In the liner notes that accompany his new album, Buck Up Princess, Josh Martinez gives a shout-out to Swollen Members. Recalling that the MC once told me how little he cared for Swollen's music, I ask him if he's since had a change of heart. Seated across from me in a booth at a downtown café, the Halifax-born rapper buries his head in his hands, curses, and explains that his acknowledgments were printed in error. As far as Battle Axe's marquee act goes, Martinez still can't stand it.
"Swollen Members is a business entity," he maintains. "I think they're great businessmen, but I think they're [making] shit music, and I don't mind being quoted as saying that."
The Straight is only too happy to oblige, if only because a good old-fashioned feud might just breathe some life into Vancouver's tepid rap community. Since Swollen broke through to the mainstream with 2002's Bad Dreams, Van City's scene has split in two, with some artists (like Checkmate, Motoe, and Brougham Camp) attempting to duplicate the trio's crossover success while others (like Martinez, mcenroe, and No Luck Club) continue to ply their trade in the margins. Although it's tempting to write off Martinez's dismissal of Mad Child's crew as mere player-hating, his issue with them is a moral one.
"Swollen's done what they felt they had to do, but I think they did so without any social agenda or any attempt at helping their audience learn or grow," he says. "I think they really copped out on that, and I will always say that about anybody whose music doesn't have any more content than 'I'm good at rapping and here's why.' "
If anybody in Vancouver should be boasting about his rhyme-writing ability, it's Martinez; since breaking out with 1997's Josh Martinez & the Hooded Fang, the spindly spitter has turned hip-hop heads with his hyperliterate attacks on anti-Semitism and American imperialism. The latter theme figures prominently on the unreleased "God Bless America", a song that Martinez first performed at last year's South by Southwest Festival in Austin, Texas. Playing to a roomful of ballcap-clad heads and boot-sporting cowboys, the Canadian delivered these lines with unerring rage: "God Bless America?/What the hell does that mean?/Why would you suggest/God bless a corporate war machine?"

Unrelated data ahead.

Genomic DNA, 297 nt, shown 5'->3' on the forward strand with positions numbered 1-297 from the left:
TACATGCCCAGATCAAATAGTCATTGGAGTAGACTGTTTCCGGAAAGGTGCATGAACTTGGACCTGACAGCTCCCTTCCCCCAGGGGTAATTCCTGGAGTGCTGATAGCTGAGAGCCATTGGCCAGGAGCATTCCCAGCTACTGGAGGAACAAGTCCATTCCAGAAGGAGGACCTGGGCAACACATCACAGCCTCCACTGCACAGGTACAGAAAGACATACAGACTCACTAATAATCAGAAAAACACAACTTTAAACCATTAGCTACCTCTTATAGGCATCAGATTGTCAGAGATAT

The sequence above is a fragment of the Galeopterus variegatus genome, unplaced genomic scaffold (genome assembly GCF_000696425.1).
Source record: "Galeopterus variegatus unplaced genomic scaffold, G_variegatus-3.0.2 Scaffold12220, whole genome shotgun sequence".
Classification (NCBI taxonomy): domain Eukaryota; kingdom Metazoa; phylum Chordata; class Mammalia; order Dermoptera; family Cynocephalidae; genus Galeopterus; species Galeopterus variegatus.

Those lyrics prove that Martinez likes railing against the system, but he does so in a highly melodic way. Buck Up Princess finds the MC at his singsongy best, as he stacks multitracked harmonies a mile high on tunes such as "Theories" and "Deep End". Like the musical alchemists in Oakland's Anticon collective, Martinez draws more inspiration from the Beach Boys than from the Cold Crush Brothers.
"In general, I listen to rock music, because more so than hip-hop, it provokes an emotional response," he explains. "As I get older, it's starting to have a bigger impact on the way I make music. I already have a tentative title for my next album: Traditional Songwriting With Choruses."
More than merely borrowing rock's melodic hallmarks, the rapper assumes the same narrative perspectives employed by observational songwriters like Bob Dylan and Joni Mitchell. Where most hip-hop MCs pen paeans to their own greatness, Martinez revels in the raconteur's role, glorifying the toil of lumpenproles and starving artists all over the world.
Unsurprisingly, his music has won plaudits in indie-rock circles, notably from Britain's Robin Guthrie, the former Cocteau Twins guitarist whose Bella Union label will be releasing Buck Up Princess in Europe. On the home front, Martinez and his backing band (the Pissed Off Wild) are reaching out to guitar-based acts, lining up an upcoming show with the Buttless Chaps.
Head of his own label, Camobear Records, the young entrepreneur is looking to establish a West Coast counterpart to Minnesota's mighty Rhymesayers collective. After years of toiling in the underground, the Minneapolis-based rap stable struck gold last year, signing a distribution deal with Los Angeles's punk powerhouse, Epitaph. With Martinez pushing his labelmates to be their best, Camobear might soon find itself courting similar offers. Aiming for more than just financial security, the MC wants to preach his DIY gospel across the continent.
"As long as I can remember, I've always admired the idea of being a revolutionary, the idea of being someone who stands up, stands out, and then leaves in a cloud of fire," he says. "But you can't just take up arms and become a revolutionary anymore. You have to find alternative routes to be subversive. That's what Camobear is all about: bringing a bunch of people together to see what they can accomplish if they're all pulling in the same direction."